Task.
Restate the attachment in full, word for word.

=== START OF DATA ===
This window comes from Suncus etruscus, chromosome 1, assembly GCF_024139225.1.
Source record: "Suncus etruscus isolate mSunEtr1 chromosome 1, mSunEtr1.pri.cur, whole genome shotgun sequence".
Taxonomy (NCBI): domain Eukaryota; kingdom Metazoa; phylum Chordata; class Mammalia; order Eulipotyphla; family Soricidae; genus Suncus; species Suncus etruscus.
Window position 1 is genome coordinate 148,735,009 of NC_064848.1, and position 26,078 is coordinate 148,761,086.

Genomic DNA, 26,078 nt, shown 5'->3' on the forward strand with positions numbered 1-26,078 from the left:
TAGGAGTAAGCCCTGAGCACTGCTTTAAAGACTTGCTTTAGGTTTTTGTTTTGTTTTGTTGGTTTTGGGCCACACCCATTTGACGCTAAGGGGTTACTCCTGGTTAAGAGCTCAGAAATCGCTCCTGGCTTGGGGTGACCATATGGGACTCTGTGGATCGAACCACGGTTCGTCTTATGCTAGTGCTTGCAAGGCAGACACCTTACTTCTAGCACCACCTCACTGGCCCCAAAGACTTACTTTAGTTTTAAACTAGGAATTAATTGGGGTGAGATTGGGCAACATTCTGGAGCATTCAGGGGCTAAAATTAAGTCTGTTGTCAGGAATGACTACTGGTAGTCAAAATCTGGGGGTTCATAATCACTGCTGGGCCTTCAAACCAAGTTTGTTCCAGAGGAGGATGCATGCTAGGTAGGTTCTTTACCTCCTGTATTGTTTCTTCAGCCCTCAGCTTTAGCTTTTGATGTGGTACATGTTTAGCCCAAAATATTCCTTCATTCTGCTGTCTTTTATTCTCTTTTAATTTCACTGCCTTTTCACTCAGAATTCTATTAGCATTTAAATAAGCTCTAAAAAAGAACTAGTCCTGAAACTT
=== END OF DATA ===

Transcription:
This window comes from Suncus etruscus, chromosome 1, assembly GCF_024139225.1.
Source record: "Suncus etruscus isolate mSunEtr1 chromosome 1, mSunEtr1.pri.cur, whole genome shotgun sequence".
Taxonomy (NCBI): domain Eukaryota; kingdom Metazoa; phylum Chordata; class Mammalia; order Eulipotyphla; family Soricidae; genus Suncus; species Suncus etruscus.
Window position 1 is genome coordinate 148,735,009 of NC_064848.1, and position 26,078 is coordinate 148,761,086.

Genomic DNA, 26,078 nt, shown 5'->3' on the forward strand with positions numbered 1-26,078 from the left:
TAGGAGTAAGCCCTGAGCACTGCTTTAAAGACTTGCTTTAGGTTTTTGTTTTGTTTTGTTGGTTTTGGGCCACACCCATTTGACGCTAAGGGGTTACTCCTGGTTAAGAGCTCAGAAATCGCTCCTGGCTTGGGGTGACCATATGGGACTCTGTGGATCGAACCACGGTTCGTCTTATGCTAGTGCTTGCAAGGCAGACACCTTACTTCTAGCACCACCTCACTGGCCCCAAAGACTTACTTTAGTTTTAAACTAGGAATTAATTGGGGTGAGATTGGGCAACATTCTGGAGCATTCAGGGGCTAAAATTAAGTCTGTTGTCAGGAATGACTACTGGTAGTCAAAATCTGGGGGTTCATAATCACTGCTGGGCCTTCAAACCAAGTTTGTTCCAGAGGAGGATGCATGCTAGGTAGGTTCTTTACCTCCTGTATTGTTTCTTCAGCCCTCAGCTTTAGCTTTTGATGTGGTACATGTTTAGCCCAAAATATTCCTTCATTCTGCTGTCTTTTATTCTCTTTTAATTTCACTGCCTTTTCACTCAGAATTCTATTAGCATTTAAATAAGCTCTAAAAAAGAACTAGTCCTGAAACTT